In our drawing of the nucleus, the only electric charges in it are positive, provided by its protons. So what keeps the nucleus from flying apart? Aren’t like charges supposed to repel each other? That’s where neutrons come in.  

A neutron weighs the same as a proton but has no electric charge, hence its name, from “neutral.” A “Strong Nuclear Force,” 137 times stronger than electromagnetism but operating only at very close range, bonds the protons and neutrons together into the nucleus.  

Isotopes

In the nuclei of the lightest 20 elements, the numbers of protons and neutrons tend to be equal, or at most have only one extra neutron. But in the sequence of increasingly heavier atoms, the growing numbers of protons require more and more neutrons to glue the nucleus together. Thus, the nucleus of a Uranium 235 atom has about three neutrons for every two protons.   

 All atomic nuclei with protons that are matched by equal numbers of shell electrons behave chemically the same way, and thus belong to the same element. But some elements have varieties with different numbers of neutrons, so their atomic weights are different, even though their atomic numbers and chemical behaviors are basically identical.  

“Isotope” is Greek for “same place,” referring to the square in the periodic table of elements that all the isotopes of a single element share. For example, Oxygen (Element #8) has three natural isotopesO16, O17, and O18, with 8, 9 and 10 neutrons respectively. One isotope usually is much more abundant than the others; thus, O16 makes up 99.76% of all oxygen.

Uranium (Element #92) has three natural isotopes. U238 is overwhelmingly the most abundant (99.27%). U235, of course, is BNPP’s fuel. Even though it makes up only 0.725% of the element it is more radioactive. U234 is even rarer, 0.005%.  

Artificial uranium isotopes with weights from 214 to 242 have been made in reactors. One of them is highly radioactive U233, the holy grail of the Thorium reactor cycle (see Foray 12). 

Two other isotopes that will concern us greatly are Plutonium 239 and Plutonium 240, toxic waste products of nuclear power plants.   

Even hydrogen, the simplest atom, has two heavier isotopes. The deuterium nucleus has one neutron in addition to a proton. It occurs naturally but is quite rare, only one of every 6,420 hydrogen atoms. Deuterium is not radioactive and behaves chemically just like regular hydrogen, but is twice as heavy. It is used to slow neutrons down in some nuclear reactors.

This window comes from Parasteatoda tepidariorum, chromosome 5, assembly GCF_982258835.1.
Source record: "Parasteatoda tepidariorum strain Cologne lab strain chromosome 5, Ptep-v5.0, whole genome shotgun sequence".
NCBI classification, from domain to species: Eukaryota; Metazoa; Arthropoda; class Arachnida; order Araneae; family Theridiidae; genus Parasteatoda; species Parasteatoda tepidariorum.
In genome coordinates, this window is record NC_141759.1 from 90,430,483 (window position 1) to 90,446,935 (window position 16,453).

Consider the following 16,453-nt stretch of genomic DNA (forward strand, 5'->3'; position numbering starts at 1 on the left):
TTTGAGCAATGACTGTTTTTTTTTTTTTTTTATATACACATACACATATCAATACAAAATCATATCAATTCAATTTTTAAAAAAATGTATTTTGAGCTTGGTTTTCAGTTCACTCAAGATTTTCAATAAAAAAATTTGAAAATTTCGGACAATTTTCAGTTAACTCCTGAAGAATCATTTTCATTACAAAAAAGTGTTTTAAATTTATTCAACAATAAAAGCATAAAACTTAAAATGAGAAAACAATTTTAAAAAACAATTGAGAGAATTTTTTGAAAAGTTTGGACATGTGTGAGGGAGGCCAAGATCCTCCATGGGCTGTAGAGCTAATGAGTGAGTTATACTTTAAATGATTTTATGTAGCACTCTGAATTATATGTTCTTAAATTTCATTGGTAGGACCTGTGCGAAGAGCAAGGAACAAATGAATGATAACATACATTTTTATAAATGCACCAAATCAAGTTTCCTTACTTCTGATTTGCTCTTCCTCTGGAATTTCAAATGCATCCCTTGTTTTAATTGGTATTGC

Tritium is an artificial isotope, produced in nuclear reactors. It is three times as heavy as common hydrogen because its nucleus has two neutrons. It is a dangerous pollutant because it is highly radioactive.  

Our first look at radioactivity

Neutrons can’t exist alone for very long. In an unstable nucleus like that of tritium, if a neutron strays away even a little, the Strong Nuclear Force no longer operates. The neutron decays: An electron shoots out of it at high speed, leaving a proton behind. That is a radioactive event. The fleeing high-speed electron was named a “beta particle” before people knew what it really was.

Simple arithmetic: a proton plus an electron equals a neutron. But don’t think of a neutron as a proton pregnant with an electron. Neutrons have as much fundamental identity as protons do.   

So. Atomic nuclei with either too few or too many neutrons, including uranium isotopes U235 and U238, are unstable and decay radioactively.

Our next foray examines radioactivity, a closer look at beta particles, and an introduction to alpha and gamma radiation as well. – Rappler.com

Born in Manila and educated at UP Diliman and the University of Southern California, Dr. Kelvin Rodolfo taught geology and environmental science at the University of Illinois at Chicago since 1966. He specialized in Philippine natural hazards since the 1980s.

Keep posted on Rappler for the next installment of Rodolfo’s series.

Previous pieces from Tilting at the Monster of Morong: